As things stand, Xetra is a paper-only ETC. If you want to turn your shares into gold, you have to sell them to a willing buyer and use the proceeds to buy gold somewhere else. That's not what Xetra promised at all.

What about those promises of full gold backing? Nobody is quite sure how Xetra and Deutsche Bank are justifying their failure to deliver gold, but the likely culprit is a clause in investor contracts that allows Xetra to modify its terms as the need arises. Many contracts include such boilerplate, and many people ignore it precisely because it is boilerplate.

The problem is that any contract that allows one party to alter the terms at will means that the other party has no real rights of ownership. In this case, Xetra investors don't have gold in their possession, but neither do they have an enforceable right to convert their shares into the metal.
Possession Is 9/10 of the Law

The speculation about Xetra is predictable. Deutsche Bank has probably raided its gold holdings in its scramble to remain solvent. And there's nothing any Xetra investor can do about it, since they never really owned any gold in the first place - just a piece of paper.

If you want the protection that ownership of real gold bullion provides, you need to own it yourself and store it in your own name. You may pay a bit more in spreads and fees, but if you're owning gold as a hedge against financial calamity, that shouldn't matter.

The upside of avoiding massive loss far outweighs the extra cost of being a real owner of gold... not of a worthless piece of paper.

Ted joined The Sovereign Investor Daily in 2013. As an expat who lived in South Africa for 25 years, Ted specializes in asset protection and international migration. Read more of what he has to say about offshore living here. http://thesovereigninvestor.com/

Article Source: http://EzineArticles.com/expert/Ted_Baumann/1964192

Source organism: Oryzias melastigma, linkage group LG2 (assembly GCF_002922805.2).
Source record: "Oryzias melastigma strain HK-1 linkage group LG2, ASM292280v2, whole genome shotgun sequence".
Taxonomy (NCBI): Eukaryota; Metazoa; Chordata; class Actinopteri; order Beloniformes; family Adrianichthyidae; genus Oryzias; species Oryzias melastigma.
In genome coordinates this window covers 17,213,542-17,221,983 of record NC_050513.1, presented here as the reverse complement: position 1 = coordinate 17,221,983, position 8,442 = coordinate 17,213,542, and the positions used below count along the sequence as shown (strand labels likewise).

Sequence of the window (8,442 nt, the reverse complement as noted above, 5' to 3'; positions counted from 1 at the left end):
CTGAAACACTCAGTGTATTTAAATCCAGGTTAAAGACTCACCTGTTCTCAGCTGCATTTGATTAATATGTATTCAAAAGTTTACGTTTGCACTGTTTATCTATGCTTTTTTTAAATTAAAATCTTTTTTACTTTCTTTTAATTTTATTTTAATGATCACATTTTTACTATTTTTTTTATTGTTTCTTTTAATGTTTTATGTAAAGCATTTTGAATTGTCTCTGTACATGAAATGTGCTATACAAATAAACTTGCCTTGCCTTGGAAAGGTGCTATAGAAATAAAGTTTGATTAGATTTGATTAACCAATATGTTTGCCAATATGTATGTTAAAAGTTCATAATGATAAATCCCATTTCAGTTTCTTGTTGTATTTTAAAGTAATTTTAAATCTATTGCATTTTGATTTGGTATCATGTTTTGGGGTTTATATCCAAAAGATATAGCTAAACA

Article Source: http://EzineArticles.com/9536530

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Re: Do You Really Own Your Gold?

Postby Bounty » 12 February 2017

There is a broader risk to gold ownership and that is loss of emotional control. You touched on it when you discussed buying in at the highs and selling below the buy point, which is related to emotion; however, it runs far deeper than that. Gold is a very emotional metal because it tends to attract very passionate people. Almost every emotion a person has can be amplified by the addition of gold.

Love? What is one of the most cherished gifts that can be given to a loved one? Fear? What do people often run to when faced with economic catastrophe or the concern about economic catastrophe? Greed? Think of the miser who will hoard without limit to the point of never being content. Envy? How often do we see videos of a coin or stack being showcased and feel just a tad bit envious? And the list goes on.

While gold can be a major focus for us PM investors there is a risk that any one of our emotional hangups can be amplified by adding gold to the mix. Gold only makes us more of what we already are. That is why we always need to test our emotions when it comes to gold and question every action we make so as to ensure that our actions are driven by the brain and not by the heart.